The opioid epidemic has been a growing problem in recent years and the results have been devastating. People in need of opioid treatment spend an average of two hours waiting for pain relief before entering a hospital emergency room (ER).
Opioids are one of the most dangerous drugs in the world, which are often prescribed to patients who are suffering from pain. Although they provide an effective remedy for such pains, there is a concern that these medications may have lasting effects on the brain, body, and behavior. In this article, we’ll take a look at how opioid use can actually lead to long-lasting ills.
The Effect of Opioid Abuse on Society
Opioid abuse has a tremendous effect on society today, and the number of people who are using these drugs is increasing. According to an article by the CDC, in 2016, there were over 63,000 deaths from drug overdoses in the United States. That number is higher than the entire number of deaths that occurred in car accidents or gun violence. They also estimate that 74% of these individuals were using prescription opioids such as oxycodone or hydrocodone. The effects that opioids have on a person can be severe including respiratory depression (insufficient breathing), sedation/coma/death due to overdose, and dependence.
There are also more social effects to opioid addiction as well depending on where they live such as what kind of discrimination they experience which may be based on their socio-economic status and race, or how much money they make. Opioid addiction can lead to homelessness for example because of not being able to afford to live and so on. Let’s take a look at this epidemic in more detail.
What Is Opioid Addiction?
Opioid addiction is a type of drug addiction that can be very difficult to overcome with prolonged treatment. By understanding what opioid addiction is, it is easier to know how one might get addicted to opioids and how it could impact life in the long run.
Opioid addiction can occur with any type of opioid drug, including prescription painkillers, heroin, and synthetic opioids such as fentanyl. Opioids are also used recreationally for euphoria or in the context of dependence on other drugs. Opioids often produce a feeling of relaxation or euphoria that leads to compulsive use and tolerance development over time.
What Types of Opioid Addiction Are There?
With the opioid addiction epidemic in America, it is important to understand what kinds of opioid addiction are there. This includes physical dependence, psychological dependence, and substance-use disorder. There are several types of opioid addiction including physical dependence, psychological dependence, and substance-use disorder. Physical and psychological addictions often overlap in the case of long-term opioid use.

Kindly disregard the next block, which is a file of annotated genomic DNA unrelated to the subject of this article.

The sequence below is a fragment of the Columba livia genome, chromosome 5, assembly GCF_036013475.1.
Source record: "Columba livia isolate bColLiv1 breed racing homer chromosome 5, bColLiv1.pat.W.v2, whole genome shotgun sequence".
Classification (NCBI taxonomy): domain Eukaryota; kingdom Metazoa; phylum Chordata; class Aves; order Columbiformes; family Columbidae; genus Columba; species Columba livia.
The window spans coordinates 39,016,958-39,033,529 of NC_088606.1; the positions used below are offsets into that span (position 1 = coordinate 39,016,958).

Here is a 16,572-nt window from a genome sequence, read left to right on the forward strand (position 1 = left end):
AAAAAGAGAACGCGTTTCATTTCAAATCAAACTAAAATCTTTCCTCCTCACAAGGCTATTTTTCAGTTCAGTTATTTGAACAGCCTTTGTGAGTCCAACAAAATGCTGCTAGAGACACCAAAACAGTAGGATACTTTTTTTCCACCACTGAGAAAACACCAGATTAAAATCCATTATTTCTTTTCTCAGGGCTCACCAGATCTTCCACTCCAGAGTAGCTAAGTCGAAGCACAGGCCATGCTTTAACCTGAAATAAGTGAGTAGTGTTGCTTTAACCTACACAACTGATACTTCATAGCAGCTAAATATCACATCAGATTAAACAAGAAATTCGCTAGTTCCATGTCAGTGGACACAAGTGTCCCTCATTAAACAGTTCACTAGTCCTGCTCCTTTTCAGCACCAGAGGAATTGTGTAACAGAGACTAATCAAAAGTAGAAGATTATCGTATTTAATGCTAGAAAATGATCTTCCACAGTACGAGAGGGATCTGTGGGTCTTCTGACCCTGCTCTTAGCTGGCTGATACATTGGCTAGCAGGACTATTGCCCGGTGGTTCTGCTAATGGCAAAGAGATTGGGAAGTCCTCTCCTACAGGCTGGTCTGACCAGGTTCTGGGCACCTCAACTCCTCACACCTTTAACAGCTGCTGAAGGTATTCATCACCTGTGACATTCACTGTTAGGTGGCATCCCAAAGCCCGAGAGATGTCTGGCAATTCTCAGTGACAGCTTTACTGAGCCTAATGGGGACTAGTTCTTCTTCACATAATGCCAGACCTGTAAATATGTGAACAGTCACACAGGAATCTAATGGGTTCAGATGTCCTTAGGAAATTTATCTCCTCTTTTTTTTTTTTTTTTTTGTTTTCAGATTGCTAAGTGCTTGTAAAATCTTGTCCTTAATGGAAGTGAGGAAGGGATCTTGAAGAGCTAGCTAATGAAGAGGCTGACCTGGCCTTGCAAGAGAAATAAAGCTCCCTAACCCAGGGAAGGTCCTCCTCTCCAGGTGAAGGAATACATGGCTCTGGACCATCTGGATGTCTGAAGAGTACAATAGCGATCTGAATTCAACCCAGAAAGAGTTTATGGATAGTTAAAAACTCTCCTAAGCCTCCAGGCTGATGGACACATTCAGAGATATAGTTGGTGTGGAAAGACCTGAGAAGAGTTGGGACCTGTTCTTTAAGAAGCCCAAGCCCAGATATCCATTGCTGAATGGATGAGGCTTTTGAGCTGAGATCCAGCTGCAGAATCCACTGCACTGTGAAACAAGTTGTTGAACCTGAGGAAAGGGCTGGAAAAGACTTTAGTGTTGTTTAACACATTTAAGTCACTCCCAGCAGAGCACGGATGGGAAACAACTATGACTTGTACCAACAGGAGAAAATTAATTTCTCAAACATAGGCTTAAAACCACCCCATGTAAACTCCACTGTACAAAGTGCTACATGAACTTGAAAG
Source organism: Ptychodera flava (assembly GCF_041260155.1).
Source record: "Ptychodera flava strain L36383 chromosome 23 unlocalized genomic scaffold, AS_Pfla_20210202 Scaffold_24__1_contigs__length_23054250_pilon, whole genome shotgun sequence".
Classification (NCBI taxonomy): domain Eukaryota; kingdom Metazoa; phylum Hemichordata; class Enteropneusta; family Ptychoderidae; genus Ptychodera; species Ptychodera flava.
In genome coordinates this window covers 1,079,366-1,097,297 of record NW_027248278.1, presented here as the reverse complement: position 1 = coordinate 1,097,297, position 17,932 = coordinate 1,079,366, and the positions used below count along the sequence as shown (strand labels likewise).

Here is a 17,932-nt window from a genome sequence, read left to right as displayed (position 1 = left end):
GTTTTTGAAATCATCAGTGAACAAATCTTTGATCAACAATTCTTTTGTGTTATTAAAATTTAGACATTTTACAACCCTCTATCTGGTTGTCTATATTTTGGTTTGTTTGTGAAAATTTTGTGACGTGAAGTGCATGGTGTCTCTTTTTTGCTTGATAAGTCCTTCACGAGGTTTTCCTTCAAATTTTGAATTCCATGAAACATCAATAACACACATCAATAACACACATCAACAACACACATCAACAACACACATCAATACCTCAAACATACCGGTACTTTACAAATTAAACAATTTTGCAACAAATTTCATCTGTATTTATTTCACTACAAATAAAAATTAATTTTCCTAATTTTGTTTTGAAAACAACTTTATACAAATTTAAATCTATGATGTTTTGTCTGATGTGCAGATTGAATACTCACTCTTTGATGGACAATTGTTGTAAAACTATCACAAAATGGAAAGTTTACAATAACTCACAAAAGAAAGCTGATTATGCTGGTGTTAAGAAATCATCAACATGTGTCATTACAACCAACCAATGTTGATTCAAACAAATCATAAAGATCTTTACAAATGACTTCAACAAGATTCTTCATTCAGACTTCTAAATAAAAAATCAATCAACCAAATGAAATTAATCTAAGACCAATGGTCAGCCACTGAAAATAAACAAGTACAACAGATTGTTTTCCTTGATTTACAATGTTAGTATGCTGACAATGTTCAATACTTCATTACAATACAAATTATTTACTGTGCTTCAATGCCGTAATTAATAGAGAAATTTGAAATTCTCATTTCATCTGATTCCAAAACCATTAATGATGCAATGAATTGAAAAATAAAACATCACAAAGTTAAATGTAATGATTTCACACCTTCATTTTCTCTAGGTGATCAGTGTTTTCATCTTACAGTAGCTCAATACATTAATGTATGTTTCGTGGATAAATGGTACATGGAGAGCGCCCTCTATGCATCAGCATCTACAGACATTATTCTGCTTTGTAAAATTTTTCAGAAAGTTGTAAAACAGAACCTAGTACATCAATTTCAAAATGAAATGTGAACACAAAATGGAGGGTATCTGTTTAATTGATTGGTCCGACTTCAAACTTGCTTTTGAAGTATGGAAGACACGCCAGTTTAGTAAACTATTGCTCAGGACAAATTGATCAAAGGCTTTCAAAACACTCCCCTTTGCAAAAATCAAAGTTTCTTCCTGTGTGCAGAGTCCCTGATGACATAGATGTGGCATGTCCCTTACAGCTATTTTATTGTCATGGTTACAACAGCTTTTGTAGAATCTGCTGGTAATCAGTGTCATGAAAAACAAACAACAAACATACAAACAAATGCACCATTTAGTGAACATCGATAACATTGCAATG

How Is Opioid Addiction Treated?
Opioid addiction is a worldwide problem that has become a key issue in the United States. More than 200 million people worldwide abuse opioids and between 4 million and 6 million Americans are addicted to these drugs as well. There are many treatment options available for opioid addiction, some of which are prescription drugs, such as methadone and buprenorphine. However, these treatments have their own limitations.
What Are the Long-Lasting Effects of Opioid Addiction?
Opioid drugs are pain relievers. This does not mean that they should be taken without medical supervision in any way. It is important to note that these drugs do not have an instant effect as other pain relievers might, and they also come with many long-term side effects.
Opioids allow us to feel good, but only for a short period of time before we crash and feel worse than before. In fact, it’s common for people who abuse these drugs to become addicted after just one dose!
Opioid addiction is a chronic condition that can have long-lasting effects on the body and brain. As a result, people who become addicted to opioids often experience withdrawal symptoms such as nausea, vomiting, diarrhea, and more. These symptoms are often caused by drug withdrawal but can also be attributed to the many other factors that come with addiction.
How Opioid Abuse Can Injure Other Areas of Life
In the United States, there has been an increase in the usage of opioids over recent years. This has, in turn, led to an increase in addiction rates and long-lasting side effects.
Long-lasting effects of opioid abuse can be seen in a number of areas, including long-lasting physical effects of opioids such as social isolation and emotional problems such as depression or anxiety, and long-term side effects that occur due to the loss of work productivity and jobs.